Buildings that house Atlantic Station’s main cluster of shops and restaurants are expected to be listed for sale soon, another sign that metro Atlanta’s real estate market is heating up.
North American Properties and CBRE Global Investors, which bought much of the Midtown mixed-use complex after the recession, have talked to brokers about listing its retail town center following a successful turnaround effort, two people with knowledge of the situation said.
A sale would not likely alter the tenant line-up in the short run, though new owners could have their own ideas about how to keep the momentum going.
Atlantic Station, a mix of retail, residential and high-rise office buildings just west of the Downtown Connector, is one of metro Atlanta’s most visible projects. It also has a hotel and an IKEA store and hosts events such as an annual pro tennis tourney and Cirque du Soleil shows.
A sale of the retail core would be another sign of the region shaking off the recessionary doldrums, real estate experts said. It also suggests the owners believe there are suitors willing to pay a premium for the revived retail destination.
North American in a statement said it has “no concrete plans” at this time.
“We’re not surprised people are speculating that North American Properties would consider selling Atlantic Station,” the statement added. “The successful turnaround of Midtown’s premier retail-and-entertainment district is bound to attract the interest of owners and investors in this hot investment sales market.”
One of the complex’s office towers, at 201 17th Street, might also be listed separately, one of the people said, but the retail space occupied by Dillard’s, Target and IKEA are not part of the discussions.
North American and CBRE Global Investors acquired key portions of Atlantic Station for $173 million in late 2010, during some of the darkest days in Atlanta real estate.
Jim Jacoby, the noted Atlanta developer, turned a polluted steel mill into a glittering western extension of Midtown. Atlantic Station’s retail section opened to acclaim in 2005. The project brought the first IKEA to the region, and speculators and other homebuyers scooped up condos.
It remains one of the nation’s most ambitious brownfield redevelopment projects. But Jacoby’s financial backer in the venture, AIG Global Real Estate Investment Corp., was forced to sell its holdings after the financial crisis hit.
The project was only about 70 percent leased when North American and CBRE Global stepped in, and some merchants were behind on their rents. The complex was often being skipped over for trendier shopping spots, such as Buckhead and Virginia-Highland.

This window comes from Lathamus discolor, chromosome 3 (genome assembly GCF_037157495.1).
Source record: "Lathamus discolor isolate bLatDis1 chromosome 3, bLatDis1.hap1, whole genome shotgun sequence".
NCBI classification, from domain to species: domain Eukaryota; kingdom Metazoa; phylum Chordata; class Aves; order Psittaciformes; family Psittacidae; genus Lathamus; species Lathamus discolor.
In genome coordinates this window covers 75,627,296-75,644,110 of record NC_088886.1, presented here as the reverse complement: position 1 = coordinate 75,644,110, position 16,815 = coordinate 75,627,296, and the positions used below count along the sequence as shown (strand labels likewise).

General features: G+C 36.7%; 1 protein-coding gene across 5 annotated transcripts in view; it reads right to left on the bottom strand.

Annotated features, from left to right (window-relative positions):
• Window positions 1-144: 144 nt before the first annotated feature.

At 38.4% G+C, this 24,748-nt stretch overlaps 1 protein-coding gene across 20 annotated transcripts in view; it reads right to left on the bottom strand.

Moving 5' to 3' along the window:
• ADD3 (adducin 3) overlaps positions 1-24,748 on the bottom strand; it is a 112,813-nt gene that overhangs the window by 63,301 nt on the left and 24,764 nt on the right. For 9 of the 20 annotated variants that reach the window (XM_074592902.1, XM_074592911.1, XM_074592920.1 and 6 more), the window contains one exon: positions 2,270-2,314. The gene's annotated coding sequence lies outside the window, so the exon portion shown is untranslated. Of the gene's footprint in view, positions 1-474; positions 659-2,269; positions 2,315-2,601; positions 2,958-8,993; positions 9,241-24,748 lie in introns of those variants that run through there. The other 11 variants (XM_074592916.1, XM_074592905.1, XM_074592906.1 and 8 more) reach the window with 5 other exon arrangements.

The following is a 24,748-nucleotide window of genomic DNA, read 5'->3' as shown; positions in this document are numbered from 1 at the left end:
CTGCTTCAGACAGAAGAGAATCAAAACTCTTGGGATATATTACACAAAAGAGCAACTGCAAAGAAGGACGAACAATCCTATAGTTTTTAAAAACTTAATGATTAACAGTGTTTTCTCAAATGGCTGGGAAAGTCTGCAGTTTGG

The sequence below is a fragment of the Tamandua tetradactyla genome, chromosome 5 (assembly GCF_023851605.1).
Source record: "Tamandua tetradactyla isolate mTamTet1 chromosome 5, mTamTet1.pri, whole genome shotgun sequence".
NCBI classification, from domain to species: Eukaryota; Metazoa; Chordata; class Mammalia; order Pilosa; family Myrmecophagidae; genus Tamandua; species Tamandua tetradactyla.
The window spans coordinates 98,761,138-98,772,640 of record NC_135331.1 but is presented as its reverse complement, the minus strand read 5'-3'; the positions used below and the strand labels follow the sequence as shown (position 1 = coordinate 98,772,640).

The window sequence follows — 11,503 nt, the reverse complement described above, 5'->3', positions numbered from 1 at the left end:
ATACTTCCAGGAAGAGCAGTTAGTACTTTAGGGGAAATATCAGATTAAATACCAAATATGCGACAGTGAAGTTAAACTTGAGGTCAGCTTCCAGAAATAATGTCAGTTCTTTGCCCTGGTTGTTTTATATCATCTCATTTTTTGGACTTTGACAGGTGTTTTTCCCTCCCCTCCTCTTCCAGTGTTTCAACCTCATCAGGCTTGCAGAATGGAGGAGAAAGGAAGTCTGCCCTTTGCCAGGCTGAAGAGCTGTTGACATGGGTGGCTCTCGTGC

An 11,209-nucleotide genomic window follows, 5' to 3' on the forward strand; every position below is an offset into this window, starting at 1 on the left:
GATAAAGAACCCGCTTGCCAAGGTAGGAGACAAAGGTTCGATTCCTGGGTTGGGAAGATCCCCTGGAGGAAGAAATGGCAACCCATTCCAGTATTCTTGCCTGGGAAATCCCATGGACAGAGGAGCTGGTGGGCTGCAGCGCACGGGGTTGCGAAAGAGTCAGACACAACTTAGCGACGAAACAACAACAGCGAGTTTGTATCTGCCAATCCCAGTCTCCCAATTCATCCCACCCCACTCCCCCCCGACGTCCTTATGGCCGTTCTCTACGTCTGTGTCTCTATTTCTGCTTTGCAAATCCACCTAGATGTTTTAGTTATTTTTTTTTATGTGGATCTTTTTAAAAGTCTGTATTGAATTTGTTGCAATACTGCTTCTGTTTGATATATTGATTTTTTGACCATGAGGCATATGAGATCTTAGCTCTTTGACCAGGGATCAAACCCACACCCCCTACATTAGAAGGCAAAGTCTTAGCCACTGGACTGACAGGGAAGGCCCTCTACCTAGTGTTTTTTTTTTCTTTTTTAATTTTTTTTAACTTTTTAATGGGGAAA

Some restaurants had taken on a nightclub feel and the community was dogged by a perception of petty crime and as a rowdy cruising and party zone. Property values tanked as condos tumbled into foreclosure.
The North American team, led by Mark Toro, tinkered with the tenant mix around stalwarts such as Publix, Dillard’s and Target. The group brought in local restaurateurs and higher-end restaurant and retail chains. They also launched a social media campaign to woo residents and shoppers.
North American also is the developer behind Alpharetta’s new mixed-use hub Avalon, and many of the development and customer service principles seen there were tested at Atlantic Station.
The owners stepped up security and created outdoor events to give the place a family-friendly vibe while also recruiting customers from outside the immediate region.
The retail space is almost completely filled, the office towers are also filling up with names such as financial technology company Worldpay US and streaming music service Pandora.
“There couldn’t be a better time to sell that asset and they bought it at the right time, too,” said Mac McCall, a regional managing partner in Atlanta for real estate services firm Franklin Street.
It was not immediately clear if additional Atlantic Station property, including several undeveloped parcels, will also be marketed. But the owners told the AJC in 2013 that they were contemplating future development and at the time it hadn’t been decided if that would be done by the current owners or following a sale to other partners.